Waterloo Commons tax extended

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Pictured, City of Waterloo crews remove snow from Main Street late Monday night. Waterloo Director of Public Works Tim Birk told the Waterloo City Council that snow removal crews worked from noon to 5:30 p.m. Sunday and 6 a.m. to nearly midnight Monday to clear the roadways in town. Birk added that 400 tons of salt were used as of early Monday evening. Waterloo reported nine inches of snowfall Sunday and Monday, which was among tops in the entire St. Louis area. “And we’re trying to find out whose fault it is,” Mayor Tom Smith joked, giving a reference to popular local celebrity John Reed.

By a vote of 6-2, the Waterloo City Council approved measures Monday night to extend an agreement for the Waterloo Commons Business District  and a one percent tax at Schnucks another 10 years.

During a public hearing held prior to Monday’s meeting, alderman Stan Darter explained why he was voting against the extension.

“Thirteen years ago when this agreement was brought in, we gave DESCO the agreement that they wanted and it was a blighted area,” Darter said. “And 13 years later, they can’t apply for a new one because it’s no longer a blighted area. The only way to do it is to extend the current one, which is factually, I think, contradictory to what the intent of the original agreement was.”

Alderman Kyle Buettner also voted against the measures, with all other aldermen voting in favor.

An ordinance establishing the Waterloo Commons Business District began Jan. 22, 2007. When The DESCO Group developed this new area between Route 3 and North Market Street that includes Schnucks and other businesses, a one percent tax was implemented on sales of tangible personal property other than property titled, sales of food for human consumption which is to be consumed off premises where it is sold (other than alcoholic beverages, soft drinks and food that has been prepared for immediate consumption), and prescriptions and non-prescription medicines, drugs,  and medical appliances.

This additional tax is put into a business district fund, with proceeds used to pay development costs.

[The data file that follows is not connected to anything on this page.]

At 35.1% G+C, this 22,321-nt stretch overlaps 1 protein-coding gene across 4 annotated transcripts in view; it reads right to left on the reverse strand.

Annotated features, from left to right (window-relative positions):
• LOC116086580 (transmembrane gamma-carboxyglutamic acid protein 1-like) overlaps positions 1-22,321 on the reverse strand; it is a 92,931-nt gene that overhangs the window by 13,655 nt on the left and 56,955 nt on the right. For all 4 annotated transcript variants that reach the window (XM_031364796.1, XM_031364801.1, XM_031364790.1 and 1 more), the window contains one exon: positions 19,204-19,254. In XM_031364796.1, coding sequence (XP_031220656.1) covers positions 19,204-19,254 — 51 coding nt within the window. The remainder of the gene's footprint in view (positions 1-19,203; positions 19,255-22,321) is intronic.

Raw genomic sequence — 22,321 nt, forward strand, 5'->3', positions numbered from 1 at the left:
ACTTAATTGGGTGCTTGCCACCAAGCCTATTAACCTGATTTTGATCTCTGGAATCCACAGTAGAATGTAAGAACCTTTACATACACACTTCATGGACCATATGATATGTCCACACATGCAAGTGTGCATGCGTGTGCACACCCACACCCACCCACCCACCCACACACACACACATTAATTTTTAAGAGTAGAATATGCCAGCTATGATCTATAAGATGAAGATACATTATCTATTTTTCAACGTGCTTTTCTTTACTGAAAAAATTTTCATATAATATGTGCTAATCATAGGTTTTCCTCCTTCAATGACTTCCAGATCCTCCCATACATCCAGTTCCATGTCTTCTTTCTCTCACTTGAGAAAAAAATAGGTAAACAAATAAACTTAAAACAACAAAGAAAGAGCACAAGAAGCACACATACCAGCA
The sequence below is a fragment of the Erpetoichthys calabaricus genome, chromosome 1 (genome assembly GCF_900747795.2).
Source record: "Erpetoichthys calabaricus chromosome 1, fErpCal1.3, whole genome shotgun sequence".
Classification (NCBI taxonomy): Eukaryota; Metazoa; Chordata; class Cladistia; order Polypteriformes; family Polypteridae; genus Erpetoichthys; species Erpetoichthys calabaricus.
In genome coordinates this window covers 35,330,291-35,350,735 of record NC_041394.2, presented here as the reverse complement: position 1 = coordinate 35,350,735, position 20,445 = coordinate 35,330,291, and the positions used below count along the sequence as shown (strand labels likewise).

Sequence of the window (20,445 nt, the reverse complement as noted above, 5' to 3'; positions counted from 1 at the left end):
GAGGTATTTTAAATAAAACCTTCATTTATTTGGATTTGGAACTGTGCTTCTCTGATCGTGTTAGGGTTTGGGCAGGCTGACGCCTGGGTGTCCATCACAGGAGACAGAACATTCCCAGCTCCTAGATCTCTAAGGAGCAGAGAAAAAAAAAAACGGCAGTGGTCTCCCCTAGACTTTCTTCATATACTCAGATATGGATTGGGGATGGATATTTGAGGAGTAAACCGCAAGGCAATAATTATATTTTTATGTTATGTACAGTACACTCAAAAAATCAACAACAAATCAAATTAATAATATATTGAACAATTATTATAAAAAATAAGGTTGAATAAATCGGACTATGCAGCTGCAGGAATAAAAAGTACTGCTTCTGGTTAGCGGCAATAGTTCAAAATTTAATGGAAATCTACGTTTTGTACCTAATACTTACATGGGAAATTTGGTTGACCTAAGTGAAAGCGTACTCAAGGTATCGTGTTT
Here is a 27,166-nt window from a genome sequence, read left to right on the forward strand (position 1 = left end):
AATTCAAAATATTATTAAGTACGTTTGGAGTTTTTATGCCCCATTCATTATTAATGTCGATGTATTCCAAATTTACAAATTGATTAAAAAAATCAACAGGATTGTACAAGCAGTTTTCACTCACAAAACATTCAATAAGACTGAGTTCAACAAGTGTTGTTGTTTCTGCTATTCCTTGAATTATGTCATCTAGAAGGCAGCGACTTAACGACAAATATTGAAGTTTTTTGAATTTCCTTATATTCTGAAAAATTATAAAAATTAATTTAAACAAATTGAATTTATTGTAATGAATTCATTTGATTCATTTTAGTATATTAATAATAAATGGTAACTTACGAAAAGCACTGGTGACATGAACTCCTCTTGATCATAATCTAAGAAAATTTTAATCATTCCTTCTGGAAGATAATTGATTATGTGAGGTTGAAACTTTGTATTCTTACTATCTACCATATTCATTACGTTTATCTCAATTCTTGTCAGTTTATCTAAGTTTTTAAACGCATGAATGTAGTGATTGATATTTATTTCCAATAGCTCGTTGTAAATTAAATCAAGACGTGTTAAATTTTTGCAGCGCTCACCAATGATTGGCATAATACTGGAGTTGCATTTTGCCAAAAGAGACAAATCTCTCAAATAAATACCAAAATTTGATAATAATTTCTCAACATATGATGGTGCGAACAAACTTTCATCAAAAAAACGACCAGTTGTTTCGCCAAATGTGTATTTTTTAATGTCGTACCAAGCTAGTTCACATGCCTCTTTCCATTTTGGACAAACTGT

The development costs to be reimbursed were tied to a business district note not to exceed $900,000. This note was set to mature on Dec. 31.

In order to comply with the Illinois Department of Revenue, the city passed an ordinance earlier this year dissolving the business district and terminating the one percent tax.

The DESCO Group then approached the city requesting to extend this business district, and the tax, to January 2030.

Since the city already notified the Department of Revenue to terminate the tax, this tax will not be re-instated until July 1, 2020.

While alderman Steve Notheisen voted in favor of the extension, he did request that Schnucks and all other businesses in the development disclose the additional one percent tax on customer receipts.

Notheisen said it is “somewhat deceptive” that Schnucks doesn’t currently list a breakdown of taxes on its receipts.

“I will certainly bring it to their attention,” said Hunter Rouse, an attorney representing The DESCO Group.

In other action from the council meeting, aldermen passed a resolution approving the honorary naming of South Market Street from Hartman Lane to Route 3 as the Richard Daugherty Memorial Highway. For our earlier article on Daugherty, click here.

Waterloo Mayor Tom Smith said this was something that had been in the works for more than two years. He credited state Sen. Paul Schimpf (R-Waterloo) for his efforts in getting this approved.

Daugherty, a 1967 graduate of Waterloo High School, died Aug, 26, 1968 when his observation post came under a mortar attack in the Vietnam War.

Since this is an honorary naming, no address changes are required for homes or businesses located along this stretch of roadway.

The council also approved an agreement between the Waterloo Police Department and the Monroe County Circuit Clerk’s Office to implement an electronic ticket program.

With digiTICKET, tickets are printed in officers’ cars through the city’s dispatch system, rather than officers handwriting tickets. The system will also immediately alert officers to information they currently have to call dispatch to receive, like suspended or revoked drivers licenses, prior DUIs, warrants, orders of protection, known gang affiliation, sex offender status and more.

The Columbia Police Department and Monroe County Sheriff’s Department are also using this program.

Lastly, the council approved the purchase of new uniforms for members of the Waterloo Police Department in the amount of $8,227.32 from Heroes in Style of Swansea. 

Waterloo Police Chief Jeff Prosise said his department will change to black uniforms from the tan-colored uniforms used currently.

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